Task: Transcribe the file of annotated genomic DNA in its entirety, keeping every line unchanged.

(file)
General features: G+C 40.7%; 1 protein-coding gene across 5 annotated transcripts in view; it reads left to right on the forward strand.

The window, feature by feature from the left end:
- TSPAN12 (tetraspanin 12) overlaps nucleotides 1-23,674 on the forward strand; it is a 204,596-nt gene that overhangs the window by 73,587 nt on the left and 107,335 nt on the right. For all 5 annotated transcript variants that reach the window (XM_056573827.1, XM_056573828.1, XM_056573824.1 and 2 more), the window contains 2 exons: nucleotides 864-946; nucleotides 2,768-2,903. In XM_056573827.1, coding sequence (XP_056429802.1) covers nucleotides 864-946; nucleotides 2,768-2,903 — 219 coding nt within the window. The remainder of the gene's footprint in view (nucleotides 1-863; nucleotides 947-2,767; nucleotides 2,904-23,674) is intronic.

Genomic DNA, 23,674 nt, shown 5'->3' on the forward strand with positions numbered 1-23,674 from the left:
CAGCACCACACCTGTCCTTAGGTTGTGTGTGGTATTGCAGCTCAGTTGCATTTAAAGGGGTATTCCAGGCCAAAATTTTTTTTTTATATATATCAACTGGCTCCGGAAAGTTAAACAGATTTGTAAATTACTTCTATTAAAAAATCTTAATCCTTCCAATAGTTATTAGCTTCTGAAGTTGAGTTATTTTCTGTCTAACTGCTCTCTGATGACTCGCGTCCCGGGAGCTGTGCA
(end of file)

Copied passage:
General features: G+C 40.7%; 1 protein-coding gene across 5 annotated transcripts in view; it reads left to right on the forward strand.

The window, feature by feature from the left end:
- TSPAN12 (tetraspanin 12) overlaps nucleotides 1-23,674 on the forward strand; it is a 204,596-nt gene that overhangs the window by 73,587 nt on the left and 107,335 nt on the right. For all 5 annotated transcript variants that reach the window (XM_056573827.1, XM_056573828.1, XM_056573824.1 and 2 more), the window contains 2 exons: nucleotides 864-946; nucleotides 2,768-2,903. In XM_056573827.1, coding sequence (XP_056429802.1) covers nucleotides 864-946; nucleotides 2,768-2,903 — 219 coding nt within the window. The remainder of the gene's footprint in view (nucleotides 1-863; nucleotides 947-2,767; nucleotides 2,904-23,674) is intronic.

Genomic DNA, 23,674 nt, shown 5'->3' on the forward strand with positions numbered 1-23,674 from the left:
CAGCACCACACCTGTCCTTAGGTTGTGTGTGGTATTGCAGCTCAGTTGCATTTAAAGGGGTATTCCAGGCCAAAATTTTTTTTTTATATATATCAACTGGCTCCGGAAAGTTAAACAGATTTGTAAATTACTTCTATTAAAAAATCTTAATCCTTCCAATAGTTATTAGCTTCTGAAGTTGAGTTATTTTCTGTCTAACTGCTCTCTGATGACTCGCGTCCCGGGAGCTGTGCA